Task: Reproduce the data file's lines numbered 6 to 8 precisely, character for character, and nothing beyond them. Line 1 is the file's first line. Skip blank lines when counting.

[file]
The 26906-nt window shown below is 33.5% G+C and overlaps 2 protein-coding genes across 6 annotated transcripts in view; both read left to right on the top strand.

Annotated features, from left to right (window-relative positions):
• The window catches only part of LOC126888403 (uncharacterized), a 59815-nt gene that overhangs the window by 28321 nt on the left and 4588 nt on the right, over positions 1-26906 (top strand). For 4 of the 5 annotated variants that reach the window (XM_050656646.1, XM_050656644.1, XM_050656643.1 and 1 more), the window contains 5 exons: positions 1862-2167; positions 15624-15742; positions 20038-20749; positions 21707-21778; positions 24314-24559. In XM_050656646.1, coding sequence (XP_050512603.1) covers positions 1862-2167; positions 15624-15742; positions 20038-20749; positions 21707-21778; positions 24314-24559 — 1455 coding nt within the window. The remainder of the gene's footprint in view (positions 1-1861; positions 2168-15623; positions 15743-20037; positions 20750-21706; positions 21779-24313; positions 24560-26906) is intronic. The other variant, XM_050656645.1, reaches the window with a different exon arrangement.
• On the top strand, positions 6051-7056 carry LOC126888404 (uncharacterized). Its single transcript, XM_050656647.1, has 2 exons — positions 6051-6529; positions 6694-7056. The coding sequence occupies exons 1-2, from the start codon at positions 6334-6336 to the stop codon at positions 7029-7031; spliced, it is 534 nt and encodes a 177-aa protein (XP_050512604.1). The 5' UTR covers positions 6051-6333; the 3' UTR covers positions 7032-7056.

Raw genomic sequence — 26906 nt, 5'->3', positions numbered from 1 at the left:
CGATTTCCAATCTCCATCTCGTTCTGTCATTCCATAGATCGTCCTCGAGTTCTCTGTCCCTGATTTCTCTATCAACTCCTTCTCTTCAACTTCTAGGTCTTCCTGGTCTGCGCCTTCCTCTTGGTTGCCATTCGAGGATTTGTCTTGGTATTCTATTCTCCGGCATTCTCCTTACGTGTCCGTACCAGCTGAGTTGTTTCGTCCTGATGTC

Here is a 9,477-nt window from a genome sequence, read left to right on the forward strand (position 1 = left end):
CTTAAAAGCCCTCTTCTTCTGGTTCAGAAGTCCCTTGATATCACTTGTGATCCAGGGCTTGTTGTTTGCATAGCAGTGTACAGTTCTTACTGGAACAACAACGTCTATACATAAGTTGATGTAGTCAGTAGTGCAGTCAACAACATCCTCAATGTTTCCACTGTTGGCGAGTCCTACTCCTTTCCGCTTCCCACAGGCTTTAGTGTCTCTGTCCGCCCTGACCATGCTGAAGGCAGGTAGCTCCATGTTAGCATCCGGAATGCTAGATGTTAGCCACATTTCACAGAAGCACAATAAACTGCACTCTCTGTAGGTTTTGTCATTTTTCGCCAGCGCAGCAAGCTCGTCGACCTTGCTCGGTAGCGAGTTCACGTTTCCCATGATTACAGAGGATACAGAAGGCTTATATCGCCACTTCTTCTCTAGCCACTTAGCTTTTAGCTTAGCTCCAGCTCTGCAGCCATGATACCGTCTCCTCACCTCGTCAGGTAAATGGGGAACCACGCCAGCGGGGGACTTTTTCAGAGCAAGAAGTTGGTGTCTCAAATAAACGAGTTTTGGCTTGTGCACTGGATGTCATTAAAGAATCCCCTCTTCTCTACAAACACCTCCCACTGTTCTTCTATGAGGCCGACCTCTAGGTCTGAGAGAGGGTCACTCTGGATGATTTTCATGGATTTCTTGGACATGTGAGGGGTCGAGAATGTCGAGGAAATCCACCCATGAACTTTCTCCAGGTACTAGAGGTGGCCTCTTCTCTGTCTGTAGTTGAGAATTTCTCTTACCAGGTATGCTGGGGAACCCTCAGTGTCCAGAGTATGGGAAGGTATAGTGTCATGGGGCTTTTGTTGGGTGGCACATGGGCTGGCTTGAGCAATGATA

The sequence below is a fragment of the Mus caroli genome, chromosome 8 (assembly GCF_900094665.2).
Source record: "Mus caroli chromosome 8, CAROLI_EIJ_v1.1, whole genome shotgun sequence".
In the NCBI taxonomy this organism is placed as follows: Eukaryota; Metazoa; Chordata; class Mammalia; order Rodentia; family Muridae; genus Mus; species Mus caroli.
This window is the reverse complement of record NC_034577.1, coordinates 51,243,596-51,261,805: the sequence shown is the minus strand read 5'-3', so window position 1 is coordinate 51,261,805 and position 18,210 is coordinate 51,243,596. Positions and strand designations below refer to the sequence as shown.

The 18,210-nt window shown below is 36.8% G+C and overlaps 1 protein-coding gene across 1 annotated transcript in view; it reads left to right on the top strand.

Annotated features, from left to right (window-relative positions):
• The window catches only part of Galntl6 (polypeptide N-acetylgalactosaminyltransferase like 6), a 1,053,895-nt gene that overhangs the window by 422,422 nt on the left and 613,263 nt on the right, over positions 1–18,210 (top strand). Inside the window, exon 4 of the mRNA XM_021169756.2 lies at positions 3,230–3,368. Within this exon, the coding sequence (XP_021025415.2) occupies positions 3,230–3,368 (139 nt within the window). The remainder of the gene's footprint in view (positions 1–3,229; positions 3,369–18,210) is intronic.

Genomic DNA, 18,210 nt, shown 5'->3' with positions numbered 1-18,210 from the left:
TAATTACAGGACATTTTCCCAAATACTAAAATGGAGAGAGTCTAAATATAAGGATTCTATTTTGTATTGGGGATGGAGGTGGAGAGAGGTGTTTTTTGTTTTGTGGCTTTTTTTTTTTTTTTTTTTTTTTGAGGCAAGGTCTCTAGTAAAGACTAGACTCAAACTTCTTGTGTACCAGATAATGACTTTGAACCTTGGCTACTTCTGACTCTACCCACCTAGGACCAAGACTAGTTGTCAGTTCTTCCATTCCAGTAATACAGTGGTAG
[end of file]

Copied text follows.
CGATTTCCAATCTCCATCTCGTTCTGTCATTCCATAGATCGTCCTCGAGTTCTCTGTCCCTGATTTCTCTATCAACTCCTTCTCTTCAACTTCTAGGTCTTCCTGGTCTGCGCCTTCCTCTTGGTTGCCATTCGAGGATTTGTCTTGGTATTCTATTCTCCGGCATTCTCCTTACGTGTCCGTACCAGCTGAGTTGTTTCGTCCTGATGTC

Here is a 9,477-nt window from a genome sequence, read left to right on the forward strand (position 1 = left end):
CTTAAAAGCCCTCTTCTTCTGGTTCAGAAGTCCCTTGATATCACTTGTGATCCAGGGCTTGTTGTTTGCATAGCAGTGTACAGTTCTTACTGGAACAACAACGTCTATACATAAGTTGATGTAGTCAGTAGTGCAGTCAACAACATCCTCAATGTTTCCACTGTTGGCGAGTCCTACTCCTTTCCGCTTCCCACAGGCTTTAGTGTCTCTGTCCGCCCTGACCATGCTGAAGGCAGGTAGCTCCATGTTAGCATCCGGAATGCTAGATGTTAGCCACATTTCACAGAAGCACAATAAACTGCACTCTCTGTAGGTTTTGTCATTTTTCGCCAGCGCAGCAAGCTCGTCGACCTTGCTCGGTAGCGAGTTCACGTTTCCCATGATTACAGAGGATACAGAAGGCTTATATCGCCACTTCTTCTCTAGCCACTTAGCTTTTAGCTTAGCTCCAGCTCTGCAGCCATGATACCGTCTCCTCACCTCGTCAGGTAAATGGGGAACCACGCCAGCGGGGGACTTTTTCAGAGCAAGAAGTTGGTGTCTCAAATAAACGAGTTTTGGCTTGTGCACTGGATGTCATTAAAGAATCCCCTCTTCTCTACAAACACCTCCCACTGTTCTTCTATGAGGCCGACCTCTAGGTCTGAGAGAGGGTCACTCTGGATGATTTTCATGGATTTCTTGGACATGTGAGGGGTCGAGAATGTCGAGGAAATCCACCCATGAACTTTCTCCAGGTACTAGAGGTGGCCTCTTCTCTGTCTGTAGTTGAGAATTTCTCTTACCAGGTATGCTGGGGAACCCTCAGTGTCCAGAGTATGGGAAGGTATAGTGTCATGGGGCTTTTGTTGGGTGGCACATGGGCTGGCTTGAGCAATGATA